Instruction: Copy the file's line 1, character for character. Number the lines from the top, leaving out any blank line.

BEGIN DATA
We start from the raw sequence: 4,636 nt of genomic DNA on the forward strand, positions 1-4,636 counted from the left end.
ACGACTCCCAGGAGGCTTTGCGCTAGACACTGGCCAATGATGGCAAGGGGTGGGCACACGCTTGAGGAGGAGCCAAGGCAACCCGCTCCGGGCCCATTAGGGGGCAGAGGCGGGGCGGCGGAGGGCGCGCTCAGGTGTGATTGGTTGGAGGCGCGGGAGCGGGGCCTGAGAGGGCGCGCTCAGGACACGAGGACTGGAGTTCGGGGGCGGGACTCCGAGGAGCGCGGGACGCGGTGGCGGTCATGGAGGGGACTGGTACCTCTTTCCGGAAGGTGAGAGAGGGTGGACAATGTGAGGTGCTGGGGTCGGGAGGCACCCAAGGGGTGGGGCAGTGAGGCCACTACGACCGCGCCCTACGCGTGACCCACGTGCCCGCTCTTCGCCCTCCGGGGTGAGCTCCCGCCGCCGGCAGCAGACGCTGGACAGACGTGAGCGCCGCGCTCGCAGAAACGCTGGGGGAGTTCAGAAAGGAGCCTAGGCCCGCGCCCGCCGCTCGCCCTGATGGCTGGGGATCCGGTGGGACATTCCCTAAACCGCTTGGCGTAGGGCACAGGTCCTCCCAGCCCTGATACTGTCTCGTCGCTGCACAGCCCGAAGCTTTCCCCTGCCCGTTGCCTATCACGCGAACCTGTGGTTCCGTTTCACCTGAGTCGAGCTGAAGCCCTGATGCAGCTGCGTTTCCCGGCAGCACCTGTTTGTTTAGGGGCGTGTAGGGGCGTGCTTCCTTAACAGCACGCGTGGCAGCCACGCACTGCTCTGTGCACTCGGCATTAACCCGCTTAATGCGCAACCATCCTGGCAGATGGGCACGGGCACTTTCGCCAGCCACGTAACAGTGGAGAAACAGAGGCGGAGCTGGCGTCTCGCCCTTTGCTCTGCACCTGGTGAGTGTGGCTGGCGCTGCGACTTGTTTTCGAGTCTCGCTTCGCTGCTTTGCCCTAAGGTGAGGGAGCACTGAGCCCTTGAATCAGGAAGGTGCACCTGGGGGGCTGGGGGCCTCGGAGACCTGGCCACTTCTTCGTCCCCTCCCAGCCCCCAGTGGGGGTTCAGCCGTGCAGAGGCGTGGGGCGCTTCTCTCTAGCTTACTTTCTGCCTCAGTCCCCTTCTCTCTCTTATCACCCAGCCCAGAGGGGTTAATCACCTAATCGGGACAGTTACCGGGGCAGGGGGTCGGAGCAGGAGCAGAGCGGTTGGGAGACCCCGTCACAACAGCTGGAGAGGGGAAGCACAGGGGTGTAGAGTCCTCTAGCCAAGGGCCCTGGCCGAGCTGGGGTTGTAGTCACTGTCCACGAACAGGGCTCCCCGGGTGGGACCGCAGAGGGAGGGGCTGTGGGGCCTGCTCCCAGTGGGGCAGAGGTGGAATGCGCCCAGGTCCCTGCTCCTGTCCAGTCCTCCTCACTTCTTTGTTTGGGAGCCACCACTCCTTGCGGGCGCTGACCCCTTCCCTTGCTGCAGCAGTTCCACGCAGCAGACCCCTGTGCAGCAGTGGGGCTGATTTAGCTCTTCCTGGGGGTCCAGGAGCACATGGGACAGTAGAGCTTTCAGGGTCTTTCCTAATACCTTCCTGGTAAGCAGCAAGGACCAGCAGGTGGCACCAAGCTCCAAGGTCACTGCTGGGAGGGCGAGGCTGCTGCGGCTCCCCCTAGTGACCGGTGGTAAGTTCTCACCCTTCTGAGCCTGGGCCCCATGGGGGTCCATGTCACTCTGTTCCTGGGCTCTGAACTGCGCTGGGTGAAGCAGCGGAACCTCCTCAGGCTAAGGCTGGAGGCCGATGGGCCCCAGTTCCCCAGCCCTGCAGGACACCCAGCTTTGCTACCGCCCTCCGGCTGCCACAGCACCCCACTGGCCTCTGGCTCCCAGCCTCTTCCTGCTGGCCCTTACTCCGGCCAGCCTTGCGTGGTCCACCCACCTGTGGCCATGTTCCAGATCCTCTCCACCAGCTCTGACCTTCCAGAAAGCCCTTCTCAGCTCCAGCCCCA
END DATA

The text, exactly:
We start from the raw sequence: 4,636 nt of genomic DNA on the forward strand, positions 1-4,636 counted from the left end.